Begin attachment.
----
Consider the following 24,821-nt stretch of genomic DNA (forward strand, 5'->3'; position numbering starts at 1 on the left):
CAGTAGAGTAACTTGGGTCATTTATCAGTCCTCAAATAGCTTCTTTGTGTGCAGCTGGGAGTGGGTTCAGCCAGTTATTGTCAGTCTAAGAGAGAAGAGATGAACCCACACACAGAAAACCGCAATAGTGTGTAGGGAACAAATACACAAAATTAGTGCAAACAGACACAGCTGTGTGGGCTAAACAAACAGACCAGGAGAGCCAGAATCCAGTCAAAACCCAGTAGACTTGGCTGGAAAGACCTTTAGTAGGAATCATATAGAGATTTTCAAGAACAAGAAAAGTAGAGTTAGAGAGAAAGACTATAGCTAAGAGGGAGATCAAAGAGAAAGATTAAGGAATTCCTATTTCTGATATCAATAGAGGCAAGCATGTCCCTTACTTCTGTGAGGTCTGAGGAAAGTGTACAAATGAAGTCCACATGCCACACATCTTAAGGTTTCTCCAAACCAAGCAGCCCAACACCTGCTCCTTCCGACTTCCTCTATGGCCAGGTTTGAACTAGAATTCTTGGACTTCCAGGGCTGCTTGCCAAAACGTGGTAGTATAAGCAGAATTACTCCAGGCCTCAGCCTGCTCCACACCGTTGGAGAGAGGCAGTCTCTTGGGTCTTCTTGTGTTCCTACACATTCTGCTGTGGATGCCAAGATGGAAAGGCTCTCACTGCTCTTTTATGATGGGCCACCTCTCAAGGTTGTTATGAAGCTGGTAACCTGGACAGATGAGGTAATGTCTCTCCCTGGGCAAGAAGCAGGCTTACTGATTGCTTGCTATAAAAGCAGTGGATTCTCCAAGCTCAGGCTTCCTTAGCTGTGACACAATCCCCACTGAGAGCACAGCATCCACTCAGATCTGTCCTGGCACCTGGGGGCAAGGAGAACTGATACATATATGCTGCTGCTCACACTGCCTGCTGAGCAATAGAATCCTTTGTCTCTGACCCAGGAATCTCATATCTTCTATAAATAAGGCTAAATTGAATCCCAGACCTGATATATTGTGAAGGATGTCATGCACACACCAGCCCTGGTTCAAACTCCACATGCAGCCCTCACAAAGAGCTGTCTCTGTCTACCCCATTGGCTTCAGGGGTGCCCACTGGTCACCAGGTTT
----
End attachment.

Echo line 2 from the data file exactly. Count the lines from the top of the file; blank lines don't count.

CAGTAGAGTAACTTGGGTCATTTATCAGTCCTCAAATAGCTTCTTTGTGTGCAGCTGGGAGTGGGTTCAGCCAGTTATTGTCAGTCTAAGAGAGAAGAGATGAACCCACACACAGAAAACCGCAATAGTGTGTAGGGAACAAATACACAAAATTAGTGCAAACAGACACAGCTGTGTGGGCTAAACAAACAGACCAGGAGAGCCAGAATCCAGTCAAAACCCAGTAGACTTGGCTGGAAAGACCTTTAGTAGGAATCATATAGAGATTTTCAAGAACAAGAAAAGTAGAGTTAGAGAGAAAGACTATAGCTAAGAGGGAGATCAAAGAGAAAGATTAAGGAATTCCTATTTCTGATATCAATAGAGGCAAGCATGTCCCTTACTTCTGTGAGGTCTGAGGAAAGTGTACAAATGAAGTCCACATGCCACACATCTTAAGGTTTCTCCAAACCAAGCAGCCCAACACCTGCTCCTTCCGACTTCCTCTATGGCCAGGTTTGAACTAGAATTCTTGGACTTCCAGGGCTGCTTGCCAAAACGTGGTAGTATAAGCAGAATTACTCCAGGCCTCAGCCTGCTCCACACCGTTGGAGAGAGGCAGTCTCTTGGGTCTTCTTGTGTTCCTACACATTCTGCTGTGGATGCCAAGATGGAAAGGCTCTCACTGCTCTTTTATGATGGGCCACCTCTCAAGGTTGTTATGAAGCTGGTAACCTGGACAGATGAGGTAATGTCTCTCCCTGGGCAAGAAGCAGGCTTACTGATTGCTTGCTATAAAAGCAGTGGATTCTCCAAGCTCAGGCTTCCTTAGCTGTGACACAATCCCCACTGAGAGCACAGCATCCACTCAGATCTGTCCTGGCACCTGGGGGCAAGGAGAACTGATACATATATGCTGCTGCTCACACTGCCTGCTGAGCAATAGAATCCTTTGTCTCTGACCCAGGAATCTCATATCTTCTATAAATAAGGCTAAATTGAATCCCAGACCTGATATATTGTGAAGGATGTCATGCACACACCAGCCCTGGTTCAAACTCCACATGCAGCCCTCACAAAGAGCTGTCTCTGTCTACCCCATTGGCTTCAGGGGTGCCCACTGGTCACCAGGTTT